Listen to ‘Gobbledygeek’ Episode 307, “Oh, the Sci-Fi Horror! (feat. Jess Byard)”

Gobbledygeek episode 307, “Oh, the Sci-Fi Horror! (feat. Jess Byard),” is available for listening or download right here and on iTunes here.

Aliens dripping their acidic psychosexual horrors all over you. Artificial intelligence becoming real, seeing and hearing and controlling all you do. Your friends’ flesh peeling back to reveal their true inhuman visage. These are the nightmares conjured by such sci-fi horror classics as Alien, The Terminator, and The Thing, but you may not have seen their likes in recent years. Blumhouse and Birth. Movies. Death. writer Jess Byard joins Paul and Arlo to ask, “Where have all the good sci-fi horror movies gone?” The gang discusses why the genre reached its apex in the ’80s; why it’s so much more difficult to produce (or even conceptualize of) good sci-fi horror these days; and how TV may be picking up the slack. In the middle of all this, technology literally revolts against our hosts. Plus, Paul and Arlo come from the land of the ice and snow to geek out over the giddy Thor: Ragnarok teaser.

Next: a podcast about a podcast. Paul’s better half, Pam Smith, joins the boys to discuss the beautiful, stunning S-Town.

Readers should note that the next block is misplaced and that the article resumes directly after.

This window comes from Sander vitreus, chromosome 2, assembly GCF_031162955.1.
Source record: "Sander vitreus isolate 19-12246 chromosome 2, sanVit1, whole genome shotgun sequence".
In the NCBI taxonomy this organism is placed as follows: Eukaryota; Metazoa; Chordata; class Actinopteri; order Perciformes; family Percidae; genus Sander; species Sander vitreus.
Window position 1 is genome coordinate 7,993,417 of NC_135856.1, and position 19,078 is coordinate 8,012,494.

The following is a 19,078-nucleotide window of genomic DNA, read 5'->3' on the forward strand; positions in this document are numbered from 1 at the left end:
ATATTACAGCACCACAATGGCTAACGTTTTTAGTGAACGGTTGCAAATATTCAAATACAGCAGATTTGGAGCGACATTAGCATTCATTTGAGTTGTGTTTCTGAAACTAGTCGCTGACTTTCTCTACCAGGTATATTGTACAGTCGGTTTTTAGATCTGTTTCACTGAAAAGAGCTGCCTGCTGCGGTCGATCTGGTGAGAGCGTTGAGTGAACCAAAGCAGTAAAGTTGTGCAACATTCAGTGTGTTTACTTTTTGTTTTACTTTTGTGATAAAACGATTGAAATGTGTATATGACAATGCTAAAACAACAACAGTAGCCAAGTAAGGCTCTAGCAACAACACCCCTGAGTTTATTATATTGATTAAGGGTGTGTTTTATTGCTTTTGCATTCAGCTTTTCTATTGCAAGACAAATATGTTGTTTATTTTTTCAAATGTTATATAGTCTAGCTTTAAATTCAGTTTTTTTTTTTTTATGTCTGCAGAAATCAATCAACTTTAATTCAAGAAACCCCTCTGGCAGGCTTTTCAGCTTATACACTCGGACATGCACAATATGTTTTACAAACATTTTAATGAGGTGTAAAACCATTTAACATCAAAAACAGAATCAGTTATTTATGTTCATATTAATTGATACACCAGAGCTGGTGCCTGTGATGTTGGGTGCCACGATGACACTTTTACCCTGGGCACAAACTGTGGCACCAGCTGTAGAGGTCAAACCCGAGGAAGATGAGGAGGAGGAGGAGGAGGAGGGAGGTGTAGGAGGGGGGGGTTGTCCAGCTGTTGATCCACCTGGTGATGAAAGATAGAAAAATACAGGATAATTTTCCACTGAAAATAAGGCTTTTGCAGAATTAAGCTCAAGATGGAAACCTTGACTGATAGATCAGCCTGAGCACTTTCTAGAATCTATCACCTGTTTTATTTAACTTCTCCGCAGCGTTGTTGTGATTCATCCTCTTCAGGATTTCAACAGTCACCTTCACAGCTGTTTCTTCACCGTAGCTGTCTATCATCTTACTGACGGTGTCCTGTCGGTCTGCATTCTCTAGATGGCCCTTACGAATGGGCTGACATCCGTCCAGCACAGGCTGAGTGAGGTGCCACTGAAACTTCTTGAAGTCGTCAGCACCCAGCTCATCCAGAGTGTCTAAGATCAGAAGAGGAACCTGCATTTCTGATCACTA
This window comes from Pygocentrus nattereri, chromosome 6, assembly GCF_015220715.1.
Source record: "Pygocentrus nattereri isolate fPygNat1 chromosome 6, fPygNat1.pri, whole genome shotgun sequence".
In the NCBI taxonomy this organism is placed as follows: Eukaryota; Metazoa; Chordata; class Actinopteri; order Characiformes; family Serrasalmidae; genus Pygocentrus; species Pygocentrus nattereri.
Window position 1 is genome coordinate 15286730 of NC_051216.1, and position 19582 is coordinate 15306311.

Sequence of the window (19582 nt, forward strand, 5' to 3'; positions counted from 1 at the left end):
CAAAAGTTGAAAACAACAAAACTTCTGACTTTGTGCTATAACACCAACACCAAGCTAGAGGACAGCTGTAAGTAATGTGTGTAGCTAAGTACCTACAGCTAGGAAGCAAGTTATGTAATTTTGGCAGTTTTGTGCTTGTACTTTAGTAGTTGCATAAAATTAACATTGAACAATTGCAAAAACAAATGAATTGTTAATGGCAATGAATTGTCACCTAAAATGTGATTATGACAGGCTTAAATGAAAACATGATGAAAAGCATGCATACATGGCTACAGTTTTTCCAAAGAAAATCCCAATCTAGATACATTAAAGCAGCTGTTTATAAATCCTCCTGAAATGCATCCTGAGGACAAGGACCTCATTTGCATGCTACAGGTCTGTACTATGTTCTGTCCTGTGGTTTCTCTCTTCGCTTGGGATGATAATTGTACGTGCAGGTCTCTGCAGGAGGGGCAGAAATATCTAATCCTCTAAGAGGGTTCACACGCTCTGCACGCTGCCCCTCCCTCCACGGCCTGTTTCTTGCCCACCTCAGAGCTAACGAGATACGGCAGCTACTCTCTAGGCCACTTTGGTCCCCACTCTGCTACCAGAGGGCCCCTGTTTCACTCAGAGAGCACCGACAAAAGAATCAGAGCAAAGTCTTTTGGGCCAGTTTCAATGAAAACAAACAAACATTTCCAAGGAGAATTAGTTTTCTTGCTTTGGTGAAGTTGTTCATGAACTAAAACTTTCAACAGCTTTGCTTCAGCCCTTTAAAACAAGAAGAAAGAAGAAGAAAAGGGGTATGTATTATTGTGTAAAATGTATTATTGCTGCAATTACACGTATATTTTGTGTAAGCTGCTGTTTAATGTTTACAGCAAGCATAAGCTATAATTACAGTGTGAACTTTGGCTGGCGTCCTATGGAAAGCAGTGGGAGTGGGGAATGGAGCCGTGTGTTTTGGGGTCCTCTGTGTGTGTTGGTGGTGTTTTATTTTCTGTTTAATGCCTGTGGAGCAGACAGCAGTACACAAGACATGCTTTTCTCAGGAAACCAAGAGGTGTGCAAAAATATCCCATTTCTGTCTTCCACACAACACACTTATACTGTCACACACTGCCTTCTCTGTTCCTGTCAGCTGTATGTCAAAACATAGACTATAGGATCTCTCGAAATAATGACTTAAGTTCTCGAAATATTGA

(Show notes for “Oh, the Sci-Fi Horror!”)

Listen to ‘Gobbledygeek’ Episode 272, “Jeff Bridges: It’s Gonna Be Okay (feat. Donora Hillard)”

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Gobbledygeek episode 272, “Jeff Bridges: It’s Gonna Be Okay (feat. Donora Hillard),” is available for listening or download right here and on iTunes here.

This week, Paul and Arlo transcend obscenity with Donora Hillard, whose writing takes many forms, including that sequined distillation of anxiety: poetry. Her new collection Jeff Bridges finds poetry in the man himself, an actor me and you and everyone we know loves instinctively. What is it about Bridges? What about him inspired a book’s worth of poems? Paul and Arlo attempt to find the answer while discussing with Donora their struggles with poetry, why people think words are scary, and the Bridges-starring 1984 film Starman.

Next: in lieu of starting yet another spin-off podcast, Paul and Arlo are going to begin analyzing the seminal ’90s sci-fi series The X-Files within Gobbledygeek itself. Wesley “Wezzo” Mead beams over from the UK on his flying saucer to discuss the first season.

(Show notes for “Jeff Bridges: It’s Gonna Be Okay.”)

Listen to the ‘Gobbledygeek’ Season 7 Premiere, “The Somewhat Disgruntled Four (feat. Ensley F. Guffey & Joseph Lewis)”

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Gobbledygeek episode 262, “The Somewhat Disgruntled Four (feat. Ensley F. Guffey & Joseph Lewis),” is available for listening or download right here and on iTunes here.